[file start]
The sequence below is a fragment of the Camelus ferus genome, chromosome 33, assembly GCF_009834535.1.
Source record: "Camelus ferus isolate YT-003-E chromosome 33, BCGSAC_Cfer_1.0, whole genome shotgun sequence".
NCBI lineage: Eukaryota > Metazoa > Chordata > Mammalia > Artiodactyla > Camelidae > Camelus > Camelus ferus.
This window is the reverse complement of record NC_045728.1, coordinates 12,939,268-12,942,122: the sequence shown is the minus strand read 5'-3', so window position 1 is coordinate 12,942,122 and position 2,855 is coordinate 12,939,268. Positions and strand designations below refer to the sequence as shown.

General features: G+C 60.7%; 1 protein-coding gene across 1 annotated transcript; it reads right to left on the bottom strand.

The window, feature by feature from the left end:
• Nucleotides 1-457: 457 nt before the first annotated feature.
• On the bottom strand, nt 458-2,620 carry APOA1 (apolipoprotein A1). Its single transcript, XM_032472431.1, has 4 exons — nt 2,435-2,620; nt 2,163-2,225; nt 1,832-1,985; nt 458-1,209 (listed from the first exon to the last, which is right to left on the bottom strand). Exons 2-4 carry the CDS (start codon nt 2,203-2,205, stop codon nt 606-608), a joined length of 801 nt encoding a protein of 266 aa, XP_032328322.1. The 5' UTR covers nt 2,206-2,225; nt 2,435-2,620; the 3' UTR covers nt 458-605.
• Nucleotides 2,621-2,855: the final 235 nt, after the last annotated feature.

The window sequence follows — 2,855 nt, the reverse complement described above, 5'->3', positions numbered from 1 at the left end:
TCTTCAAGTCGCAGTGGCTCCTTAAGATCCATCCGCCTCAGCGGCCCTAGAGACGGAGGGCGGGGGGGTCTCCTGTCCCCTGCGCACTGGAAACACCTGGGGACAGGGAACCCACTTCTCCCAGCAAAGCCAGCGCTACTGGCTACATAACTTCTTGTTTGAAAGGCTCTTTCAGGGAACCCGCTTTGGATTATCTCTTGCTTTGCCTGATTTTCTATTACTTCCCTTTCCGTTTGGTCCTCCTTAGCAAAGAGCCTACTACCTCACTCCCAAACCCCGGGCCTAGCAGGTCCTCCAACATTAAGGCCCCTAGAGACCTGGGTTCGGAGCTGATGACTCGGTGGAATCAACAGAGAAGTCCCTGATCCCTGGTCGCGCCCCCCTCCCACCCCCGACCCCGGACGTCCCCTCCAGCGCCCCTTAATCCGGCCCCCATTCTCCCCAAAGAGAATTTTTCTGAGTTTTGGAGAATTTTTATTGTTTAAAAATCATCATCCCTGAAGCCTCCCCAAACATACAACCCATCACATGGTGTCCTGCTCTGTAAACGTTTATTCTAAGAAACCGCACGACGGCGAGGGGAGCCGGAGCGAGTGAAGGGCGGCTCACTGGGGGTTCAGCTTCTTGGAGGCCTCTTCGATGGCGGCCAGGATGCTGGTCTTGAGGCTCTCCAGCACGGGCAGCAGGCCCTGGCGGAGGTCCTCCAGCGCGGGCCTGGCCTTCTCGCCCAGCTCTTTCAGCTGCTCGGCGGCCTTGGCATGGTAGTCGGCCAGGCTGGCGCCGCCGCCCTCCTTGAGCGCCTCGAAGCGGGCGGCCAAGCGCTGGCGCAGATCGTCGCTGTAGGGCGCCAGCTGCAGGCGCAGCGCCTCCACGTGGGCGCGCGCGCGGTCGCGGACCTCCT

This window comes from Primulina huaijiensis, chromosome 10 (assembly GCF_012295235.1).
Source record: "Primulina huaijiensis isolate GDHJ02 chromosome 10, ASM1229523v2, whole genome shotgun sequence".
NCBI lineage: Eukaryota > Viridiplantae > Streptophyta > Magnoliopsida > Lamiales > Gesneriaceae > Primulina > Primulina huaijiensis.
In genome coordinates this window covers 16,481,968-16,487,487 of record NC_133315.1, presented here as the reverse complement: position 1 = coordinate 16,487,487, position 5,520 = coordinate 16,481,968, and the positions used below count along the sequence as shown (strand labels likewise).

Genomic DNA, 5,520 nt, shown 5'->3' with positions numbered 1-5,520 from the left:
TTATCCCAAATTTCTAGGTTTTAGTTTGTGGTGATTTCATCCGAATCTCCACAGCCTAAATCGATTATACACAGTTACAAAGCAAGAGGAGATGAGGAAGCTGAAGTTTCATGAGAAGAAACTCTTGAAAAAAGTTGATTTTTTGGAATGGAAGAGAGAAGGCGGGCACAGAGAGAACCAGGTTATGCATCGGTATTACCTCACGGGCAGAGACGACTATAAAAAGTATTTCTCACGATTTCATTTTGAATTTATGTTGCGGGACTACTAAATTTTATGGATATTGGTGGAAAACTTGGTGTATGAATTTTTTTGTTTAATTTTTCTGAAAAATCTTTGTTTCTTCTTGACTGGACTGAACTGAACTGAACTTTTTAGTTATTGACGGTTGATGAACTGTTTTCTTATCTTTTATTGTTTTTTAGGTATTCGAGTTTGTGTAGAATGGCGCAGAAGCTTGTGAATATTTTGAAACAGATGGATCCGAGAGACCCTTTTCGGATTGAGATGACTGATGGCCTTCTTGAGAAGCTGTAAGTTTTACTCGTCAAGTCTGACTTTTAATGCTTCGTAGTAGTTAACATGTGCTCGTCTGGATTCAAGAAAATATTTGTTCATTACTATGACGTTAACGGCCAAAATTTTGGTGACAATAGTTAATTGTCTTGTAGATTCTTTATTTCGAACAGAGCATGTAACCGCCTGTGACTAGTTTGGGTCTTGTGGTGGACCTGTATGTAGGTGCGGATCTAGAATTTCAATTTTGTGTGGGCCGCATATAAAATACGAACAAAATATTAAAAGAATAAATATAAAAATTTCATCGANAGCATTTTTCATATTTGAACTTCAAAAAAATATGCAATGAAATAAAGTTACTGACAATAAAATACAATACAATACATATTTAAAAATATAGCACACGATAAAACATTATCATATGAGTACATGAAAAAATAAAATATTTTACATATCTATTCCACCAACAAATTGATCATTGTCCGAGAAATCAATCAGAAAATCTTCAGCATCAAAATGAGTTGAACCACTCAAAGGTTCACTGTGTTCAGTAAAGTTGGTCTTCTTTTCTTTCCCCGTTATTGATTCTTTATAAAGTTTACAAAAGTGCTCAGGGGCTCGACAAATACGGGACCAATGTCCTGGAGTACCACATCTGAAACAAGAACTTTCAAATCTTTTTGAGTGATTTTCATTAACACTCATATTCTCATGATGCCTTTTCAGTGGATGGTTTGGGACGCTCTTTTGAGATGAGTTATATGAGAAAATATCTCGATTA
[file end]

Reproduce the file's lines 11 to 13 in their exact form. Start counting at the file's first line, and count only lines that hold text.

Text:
TCTTCAAGTCGCAGTGGCTCCTTAAGATCCATCCGCCTCAGCGGCCCTAGAGACGGAGGGCGGGGGGGTCTCCTGTCCCCTGCGCACTGGAAACACCTGGGGACAGGGAACCCACTTCTCCCAGCAAAGCCAGCGCTACTGGCTACATAACTTCTTGTTTGAAAGGCTCTTTCAGGGAACCCGCTTTGGATTATCTCTTGCTTTGCCTGATTTTCTATTACTTCCCTTTCCGTTTGGTCCTCCTTAGCAAAGAGCCTACTACCTCACTCCCAAACCCCGGGCCTAGCAGGTCCTCCAACATTAAGGCCCCTAGAGACCTGGGTTCGGAGCTGATGACTCGGTGGAATCAACAGAGAAGTCCCTGATCCCTGGTCGCGCCCCCCTCCCACCCCCGACCCCGGACGTCCCCTCCAGCGCCCCTTAATCCGGCCCCCATTCTCCCCAAAGAGAATTTTTCTGAGTTTTGGAGAATTTTTATTGTTTAAAAATCATCATCCCTGAAGCCTCCCCAAACATACAACCCATCACATGGTGTCCTGCTCTGTAAACGTTTATTCTAAGAAACCGCACGACGGCGAGGGGAGCCGGAGCGAGTGAAGGGCGGCTCACTGGGGGTTCAGCTTCTTGGAGGCCTCTTCGATGGCGGCCAGGATGCTGGTCTTGAGGCTCTCCAGCACGGGCAGCAGGCCCTGGCGGAGGTCCTCCAGCGCGGGCCTGGCCTTCTCGCCCAGCTCTTTCAGCTGCTCGGCGGCCTTGGCATGGTAGTCGGCCAGGCTGGCGCCGCCGCCCTCCTTGAGCGCCTCGAAGCGGGCGGCCAAGCGCTGGCGCAGATCGTCGCTGTAGGGCGCCAGCTGCAGGCGCAGCGCCTCCACGTGGGCGCGCGCGCGGTCGCGGACCTCCT

This window comes from Primulina huaijiensis, chromosome 10 (assembly GCF_012295235.1).
Source record: "Primulina huaijiensis isolate GDHJ02 chromosome 10, ASM1229523v2, whole genome shotgun sequence".